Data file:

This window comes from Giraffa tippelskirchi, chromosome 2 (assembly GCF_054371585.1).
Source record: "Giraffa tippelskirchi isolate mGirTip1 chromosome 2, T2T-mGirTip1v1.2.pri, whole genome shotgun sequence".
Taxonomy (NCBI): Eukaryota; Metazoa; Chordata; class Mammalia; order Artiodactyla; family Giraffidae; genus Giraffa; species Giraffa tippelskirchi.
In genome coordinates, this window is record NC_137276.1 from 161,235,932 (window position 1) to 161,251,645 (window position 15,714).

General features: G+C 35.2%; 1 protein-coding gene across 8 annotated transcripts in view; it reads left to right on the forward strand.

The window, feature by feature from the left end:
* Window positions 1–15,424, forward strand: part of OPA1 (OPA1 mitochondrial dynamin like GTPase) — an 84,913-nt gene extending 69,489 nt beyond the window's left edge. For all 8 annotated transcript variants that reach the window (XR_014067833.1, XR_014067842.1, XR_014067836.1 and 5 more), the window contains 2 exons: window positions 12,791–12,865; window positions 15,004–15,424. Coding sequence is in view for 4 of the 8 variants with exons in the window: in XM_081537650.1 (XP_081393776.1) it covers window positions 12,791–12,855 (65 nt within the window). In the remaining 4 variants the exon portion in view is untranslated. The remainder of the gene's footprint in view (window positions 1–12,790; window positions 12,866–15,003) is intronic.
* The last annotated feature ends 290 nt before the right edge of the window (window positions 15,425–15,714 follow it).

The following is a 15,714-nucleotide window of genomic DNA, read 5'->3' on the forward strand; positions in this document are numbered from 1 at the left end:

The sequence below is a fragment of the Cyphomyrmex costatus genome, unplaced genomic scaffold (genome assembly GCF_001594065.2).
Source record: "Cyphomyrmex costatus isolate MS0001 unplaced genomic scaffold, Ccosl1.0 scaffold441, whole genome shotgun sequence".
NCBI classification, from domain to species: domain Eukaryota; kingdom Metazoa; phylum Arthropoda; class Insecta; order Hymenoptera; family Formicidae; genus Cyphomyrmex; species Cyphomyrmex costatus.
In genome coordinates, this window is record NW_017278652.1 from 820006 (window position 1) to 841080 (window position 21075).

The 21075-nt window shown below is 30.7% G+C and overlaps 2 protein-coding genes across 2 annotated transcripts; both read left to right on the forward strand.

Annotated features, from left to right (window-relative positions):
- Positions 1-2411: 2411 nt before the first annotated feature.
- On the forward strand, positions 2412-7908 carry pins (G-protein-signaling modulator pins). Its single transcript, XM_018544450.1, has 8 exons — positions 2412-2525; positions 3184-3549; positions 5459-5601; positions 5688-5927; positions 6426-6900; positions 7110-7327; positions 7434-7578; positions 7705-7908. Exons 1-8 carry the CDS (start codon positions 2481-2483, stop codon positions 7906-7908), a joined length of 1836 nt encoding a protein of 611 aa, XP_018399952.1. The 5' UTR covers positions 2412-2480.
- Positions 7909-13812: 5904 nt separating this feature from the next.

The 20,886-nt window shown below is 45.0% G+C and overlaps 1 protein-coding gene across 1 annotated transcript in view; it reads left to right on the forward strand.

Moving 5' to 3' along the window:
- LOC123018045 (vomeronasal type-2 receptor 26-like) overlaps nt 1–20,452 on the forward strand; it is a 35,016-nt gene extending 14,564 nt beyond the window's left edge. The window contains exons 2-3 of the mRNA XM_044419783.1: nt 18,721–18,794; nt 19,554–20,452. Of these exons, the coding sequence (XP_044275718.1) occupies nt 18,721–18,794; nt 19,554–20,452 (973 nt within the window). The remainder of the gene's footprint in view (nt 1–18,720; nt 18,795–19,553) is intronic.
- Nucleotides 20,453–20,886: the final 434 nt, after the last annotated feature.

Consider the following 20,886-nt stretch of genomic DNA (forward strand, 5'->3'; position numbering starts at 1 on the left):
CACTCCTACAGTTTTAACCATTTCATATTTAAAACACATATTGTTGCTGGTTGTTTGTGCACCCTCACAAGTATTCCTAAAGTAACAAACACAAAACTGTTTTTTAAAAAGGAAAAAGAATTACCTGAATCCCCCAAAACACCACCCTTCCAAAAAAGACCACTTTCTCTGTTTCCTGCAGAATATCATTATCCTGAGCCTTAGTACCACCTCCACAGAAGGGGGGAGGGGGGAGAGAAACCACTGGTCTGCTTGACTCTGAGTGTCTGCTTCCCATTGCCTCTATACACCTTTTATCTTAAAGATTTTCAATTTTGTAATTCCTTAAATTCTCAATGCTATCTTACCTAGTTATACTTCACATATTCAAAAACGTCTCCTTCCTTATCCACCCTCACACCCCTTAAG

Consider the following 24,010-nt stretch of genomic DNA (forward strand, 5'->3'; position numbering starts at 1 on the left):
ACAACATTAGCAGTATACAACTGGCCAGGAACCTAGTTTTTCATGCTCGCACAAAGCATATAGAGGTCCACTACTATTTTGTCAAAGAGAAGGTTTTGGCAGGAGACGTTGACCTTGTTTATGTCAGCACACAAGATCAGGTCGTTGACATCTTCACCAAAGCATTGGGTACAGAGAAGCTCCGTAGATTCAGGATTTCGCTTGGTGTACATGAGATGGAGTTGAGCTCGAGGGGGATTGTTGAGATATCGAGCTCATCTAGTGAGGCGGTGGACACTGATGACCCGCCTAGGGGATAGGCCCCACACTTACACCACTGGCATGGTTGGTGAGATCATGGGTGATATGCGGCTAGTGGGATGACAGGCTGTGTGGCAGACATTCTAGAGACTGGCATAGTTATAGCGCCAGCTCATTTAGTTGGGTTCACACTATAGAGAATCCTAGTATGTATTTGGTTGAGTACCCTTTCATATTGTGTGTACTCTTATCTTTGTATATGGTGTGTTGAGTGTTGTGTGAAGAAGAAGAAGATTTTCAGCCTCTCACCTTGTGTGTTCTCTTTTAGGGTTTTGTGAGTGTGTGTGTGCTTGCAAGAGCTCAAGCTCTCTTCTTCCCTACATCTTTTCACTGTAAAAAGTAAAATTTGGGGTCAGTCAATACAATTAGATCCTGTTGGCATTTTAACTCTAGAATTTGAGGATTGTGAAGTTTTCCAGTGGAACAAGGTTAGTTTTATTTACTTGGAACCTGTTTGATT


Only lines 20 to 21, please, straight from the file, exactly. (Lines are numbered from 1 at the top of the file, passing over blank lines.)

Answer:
Moving 5' to 3' along the window:
- LOC123018045 (vomeronasal type-2 receptor 26-like) overlaps nt 1–20,452 on the forward strand; it is a 35,016-nt gene extending 14,564 nt beyond the window's left edge. The window contains exons 2-3 of the mRNA XM_044419783.1: nt 18,721–18,794; nt 19,554–20,452. Of these exons, the coding sequence (XP_044275718.1) occupies nt 18,721–18,794; nt 19,554–20,452 (973 nt within the window). The remainder of the gene's footprint in view (nt 1–18,720; nt 18,795–19,553) is intronic.